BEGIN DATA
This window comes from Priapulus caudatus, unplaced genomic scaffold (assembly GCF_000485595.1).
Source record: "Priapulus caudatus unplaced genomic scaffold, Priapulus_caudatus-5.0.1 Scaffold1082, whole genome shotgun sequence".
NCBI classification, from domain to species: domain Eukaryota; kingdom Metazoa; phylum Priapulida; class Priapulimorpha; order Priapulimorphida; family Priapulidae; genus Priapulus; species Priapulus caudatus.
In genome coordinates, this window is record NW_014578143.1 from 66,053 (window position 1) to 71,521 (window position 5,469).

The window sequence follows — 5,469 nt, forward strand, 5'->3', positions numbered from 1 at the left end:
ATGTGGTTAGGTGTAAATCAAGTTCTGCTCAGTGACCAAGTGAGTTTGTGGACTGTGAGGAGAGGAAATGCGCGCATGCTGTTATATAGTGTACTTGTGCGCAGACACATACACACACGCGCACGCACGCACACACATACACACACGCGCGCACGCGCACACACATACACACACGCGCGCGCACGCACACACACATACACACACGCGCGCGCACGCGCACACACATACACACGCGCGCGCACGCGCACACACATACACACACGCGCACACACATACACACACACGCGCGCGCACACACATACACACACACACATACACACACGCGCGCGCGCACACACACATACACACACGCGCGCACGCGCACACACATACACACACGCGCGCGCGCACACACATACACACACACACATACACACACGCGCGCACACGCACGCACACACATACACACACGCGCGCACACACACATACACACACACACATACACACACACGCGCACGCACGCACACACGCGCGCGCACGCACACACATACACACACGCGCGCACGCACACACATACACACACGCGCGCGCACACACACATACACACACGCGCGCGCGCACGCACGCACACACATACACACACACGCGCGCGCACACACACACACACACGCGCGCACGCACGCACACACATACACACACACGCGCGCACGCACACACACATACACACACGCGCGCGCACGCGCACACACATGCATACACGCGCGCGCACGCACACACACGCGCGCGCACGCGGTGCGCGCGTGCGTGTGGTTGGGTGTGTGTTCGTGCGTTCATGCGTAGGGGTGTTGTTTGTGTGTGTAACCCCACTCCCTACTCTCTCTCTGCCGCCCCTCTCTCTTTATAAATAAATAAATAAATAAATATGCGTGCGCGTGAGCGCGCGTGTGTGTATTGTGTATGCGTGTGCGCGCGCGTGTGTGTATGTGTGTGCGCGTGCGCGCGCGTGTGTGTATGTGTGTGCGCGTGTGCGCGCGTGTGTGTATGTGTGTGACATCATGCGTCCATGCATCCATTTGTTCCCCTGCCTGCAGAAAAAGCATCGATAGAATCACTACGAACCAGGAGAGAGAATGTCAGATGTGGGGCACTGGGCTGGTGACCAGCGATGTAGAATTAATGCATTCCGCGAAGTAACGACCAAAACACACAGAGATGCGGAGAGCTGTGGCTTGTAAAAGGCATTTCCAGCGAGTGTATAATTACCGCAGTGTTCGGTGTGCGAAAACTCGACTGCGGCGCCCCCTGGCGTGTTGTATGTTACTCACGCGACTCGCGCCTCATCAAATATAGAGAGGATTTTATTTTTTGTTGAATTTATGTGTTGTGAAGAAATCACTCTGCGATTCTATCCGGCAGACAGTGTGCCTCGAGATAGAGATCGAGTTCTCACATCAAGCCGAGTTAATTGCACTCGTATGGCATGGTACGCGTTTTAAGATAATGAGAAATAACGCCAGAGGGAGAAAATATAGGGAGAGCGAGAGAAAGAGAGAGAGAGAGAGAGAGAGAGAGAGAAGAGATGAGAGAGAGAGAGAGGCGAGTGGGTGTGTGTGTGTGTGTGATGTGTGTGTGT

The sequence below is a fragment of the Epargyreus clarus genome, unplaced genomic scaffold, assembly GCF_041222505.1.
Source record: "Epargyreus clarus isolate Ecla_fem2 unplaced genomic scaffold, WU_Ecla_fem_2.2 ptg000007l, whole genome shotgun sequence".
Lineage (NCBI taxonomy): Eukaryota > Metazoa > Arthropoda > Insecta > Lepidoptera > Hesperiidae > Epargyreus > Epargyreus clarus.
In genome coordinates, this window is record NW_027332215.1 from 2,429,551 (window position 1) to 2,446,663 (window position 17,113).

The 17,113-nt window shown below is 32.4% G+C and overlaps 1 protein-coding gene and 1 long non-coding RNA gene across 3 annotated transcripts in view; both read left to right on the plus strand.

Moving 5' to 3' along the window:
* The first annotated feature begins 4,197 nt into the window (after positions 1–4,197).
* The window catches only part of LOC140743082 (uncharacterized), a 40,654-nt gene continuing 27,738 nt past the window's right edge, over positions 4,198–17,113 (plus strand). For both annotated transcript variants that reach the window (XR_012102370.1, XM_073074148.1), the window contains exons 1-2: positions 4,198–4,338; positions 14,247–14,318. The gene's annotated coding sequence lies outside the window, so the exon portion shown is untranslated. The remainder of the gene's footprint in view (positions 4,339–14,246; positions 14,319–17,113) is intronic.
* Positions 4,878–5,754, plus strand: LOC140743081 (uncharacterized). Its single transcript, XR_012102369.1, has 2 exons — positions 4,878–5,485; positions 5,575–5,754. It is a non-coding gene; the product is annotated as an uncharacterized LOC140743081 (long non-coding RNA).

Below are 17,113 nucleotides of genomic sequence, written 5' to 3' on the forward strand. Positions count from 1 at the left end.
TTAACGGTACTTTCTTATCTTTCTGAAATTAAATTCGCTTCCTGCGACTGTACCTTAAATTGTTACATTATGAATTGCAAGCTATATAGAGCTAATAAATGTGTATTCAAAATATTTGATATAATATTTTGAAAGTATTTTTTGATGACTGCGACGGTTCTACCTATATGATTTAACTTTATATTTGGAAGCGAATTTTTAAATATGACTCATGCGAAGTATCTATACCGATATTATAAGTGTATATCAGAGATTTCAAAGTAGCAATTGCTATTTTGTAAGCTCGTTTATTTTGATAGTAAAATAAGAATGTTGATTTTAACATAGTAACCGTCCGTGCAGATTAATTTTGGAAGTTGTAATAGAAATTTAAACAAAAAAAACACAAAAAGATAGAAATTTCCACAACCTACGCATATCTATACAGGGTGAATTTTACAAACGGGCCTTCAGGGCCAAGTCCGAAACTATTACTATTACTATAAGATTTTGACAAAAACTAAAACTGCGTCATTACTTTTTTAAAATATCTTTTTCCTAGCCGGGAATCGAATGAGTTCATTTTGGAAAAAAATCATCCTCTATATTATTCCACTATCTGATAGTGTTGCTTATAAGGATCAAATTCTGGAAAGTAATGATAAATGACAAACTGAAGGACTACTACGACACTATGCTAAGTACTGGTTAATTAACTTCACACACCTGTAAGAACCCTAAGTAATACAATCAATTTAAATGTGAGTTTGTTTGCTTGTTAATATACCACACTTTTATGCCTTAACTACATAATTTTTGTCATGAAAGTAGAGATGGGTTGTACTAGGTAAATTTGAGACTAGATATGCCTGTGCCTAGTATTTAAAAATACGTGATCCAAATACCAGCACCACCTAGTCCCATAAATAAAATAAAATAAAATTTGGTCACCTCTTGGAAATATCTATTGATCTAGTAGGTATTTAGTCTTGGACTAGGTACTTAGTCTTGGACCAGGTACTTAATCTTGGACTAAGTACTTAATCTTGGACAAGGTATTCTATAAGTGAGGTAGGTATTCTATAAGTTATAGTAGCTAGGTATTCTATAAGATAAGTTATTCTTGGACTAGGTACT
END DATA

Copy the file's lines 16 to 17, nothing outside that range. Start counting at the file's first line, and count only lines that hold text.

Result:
Below are 17,113 nucleotides of genomic sequence, written 5' to 3' on the forward strand. Positions count from 1 at the left end.
TTAACGGTACTTTCTTATCTTTCTGAAATTAAATTCGCTTCCTGCGACTGTACCTTAAATTGTTACATTATGAATTGCAAGCTATATAGAGCTAATAAATGTGTATTCAAAATATTTGATATAATATTTTGAAAGTATTTTTTGATGACTGCGACGGTTCTACCTATATGATTTAACTTTATATTTGGAAGCGAATTTTTAAATATGACTCATGCGAAGTATCTATACCGATATTATAAGTGTATATCAGAGATTTCAAAGTAGCAATTGCTATTTTGTAAGCTCGTTTATTTTGATAGTAAAATAAGAATGTTGATTTTAACATAGTAACCGTCCGTGCAGATTAATTTTGGAAGTTGTAATAGAAATTTAAACAAAAAAAACACAAAAAGATAGAAATTTCCACAACCTACGCATATCTATACAGGGTGAATTTTACAAACGGGCCTTCAGGGCCAAGTCCGAAACTATTACTATTACTATAAGATTTTGACAAAAACTAAAACTGCGTCATTACTTTTTTAAAATATCTTTTTCCTAGCCGGGAATCGAATGAGTTCATTTTGGAAAAAAATCATCCTCTATATTATTCCACTATCTGATAGTGTTGCTTATAAGGATCAAATTCTGGAAAGTAATGATAAATGACAAACTGAAGGACTACTACGACACTATGCTAAGTACTGGTTAATTAACTTCACACACCTGTAAGAACCCTAAGTAATACAATCAATTTAAATGTGAGTTTGTTTGCTTGTTAATATACCACACTTTTATGCCTTAACTACATAATTTTTGTCATGAAAGTAGAGATGGGTTGTACTAGGTAAATTTGAGACTAGATATGCCTGTGCCTAGTATTTAAAAATACGTGATCCAAATACCAGCACCACCTAGTCCCATAAATAAAATAAAATAAAATTTGGTCACCTCTTGGAAATATCTATTGATCTAGTAGGTATTTAGTCTTGGACTAGGTACTTAGTCTTGGACCAGGTACTTAATCTTGGACTAAGTACTTAATCTTGGACAAGGTATTCTATAAGTGAGGTAGGTATTCTATAAGTTATAGTAGCTAGGTATTCTATAAGATAAGTTATTCTTGGACTAGGTACT